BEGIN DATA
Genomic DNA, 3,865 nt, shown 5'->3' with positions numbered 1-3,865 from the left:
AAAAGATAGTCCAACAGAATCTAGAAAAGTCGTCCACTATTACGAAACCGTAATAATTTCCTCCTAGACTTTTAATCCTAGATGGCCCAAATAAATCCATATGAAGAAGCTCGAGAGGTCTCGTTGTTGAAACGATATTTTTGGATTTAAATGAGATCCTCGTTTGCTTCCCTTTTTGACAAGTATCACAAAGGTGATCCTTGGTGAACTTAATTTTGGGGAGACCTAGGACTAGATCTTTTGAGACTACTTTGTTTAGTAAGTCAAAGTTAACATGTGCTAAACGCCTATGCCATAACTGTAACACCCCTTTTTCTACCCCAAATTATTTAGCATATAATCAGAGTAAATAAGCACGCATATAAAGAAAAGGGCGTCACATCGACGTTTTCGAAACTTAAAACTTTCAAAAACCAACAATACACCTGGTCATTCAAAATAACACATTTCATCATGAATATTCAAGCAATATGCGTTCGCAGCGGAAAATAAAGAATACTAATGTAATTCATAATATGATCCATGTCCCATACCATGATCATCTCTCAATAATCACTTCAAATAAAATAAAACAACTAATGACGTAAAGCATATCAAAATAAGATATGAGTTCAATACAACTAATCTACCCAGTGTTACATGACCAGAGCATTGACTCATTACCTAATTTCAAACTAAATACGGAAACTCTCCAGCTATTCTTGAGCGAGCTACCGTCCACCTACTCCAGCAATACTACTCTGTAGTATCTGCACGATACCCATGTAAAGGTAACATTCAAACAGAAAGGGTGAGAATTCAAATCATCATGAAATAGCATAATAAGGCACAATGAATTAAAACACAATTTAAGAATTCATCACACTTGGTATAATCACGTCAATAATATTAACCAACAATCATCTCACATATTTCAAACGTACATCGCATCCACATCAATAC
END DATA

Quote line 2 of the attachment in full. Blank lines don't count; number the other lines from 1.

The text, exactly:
AAAAGATAGTCCAACAGAATCTAGAAAAGTCGTCCACTATTACGAAACCGTAATAATTTCCTCCTAGACTTTTAATCCTAGATGGCCCAAATAAATCCATATGAAGAAGCTCGAGAGGTCTCGTTGTTGAAACGATATTTTTGGATTTAAATGAGATCCTCGTTTGCTTCCCTTTTTGACAAGTATCACAAAGGTGATCCTTGGTGAACTTAATTTTGGGGAGACCTAGGACTAGATCTTTTGAGACTACTTTGTTTAGTAAGTCAAAGTTAACATGTGCTAAACGCCTATGCCATAACTGTAACACCCCTTTTTCTACCCCAAATTATTTAGCATATAATCAGAGTAAATAAGCACGCATATAAAGAAAAGGGCGTCACATCGACGTTTTCGAAACTTAAAACTTTCAAAAACCAACAATACACCTGGTCATTCAAAATAACACATTTCATCATGAATATTCAAGCAATATGCGTTCGCAGCGGAAAATAAAGAATACTAATGTAATTCATAATATGATCCATGTCCCATACCATGATCATCTCTCAATAATCACTTCAAATAAAATAAAACAACTAATGACGTAAAGCATATCAAAATAAGATATGAGTTCAATACAACTAATCTACCCAGTGTTACATGACCAGAGCATTGACTCATTACCTAATTTCAAACTAAATACGGAAACTCTCCAGCTATTCTTGAGCGAGCTACCGTCCACCTACTCCAGCAATACTACTCTGTAGTATCTGCACGATACCCATGTAAAGGTAACATTCAAACAGAAAGGGTGAGAATTCAAATCATCATGAAATAGCATAATAAGGCACAATGAATTAAAACACAATTTAAGAATTCATCACACTTGGTATAATCACGTCAATAATATTAACCAACAATCATCTCACATATTTCAAACGTACATCGCATCCACATCAATAC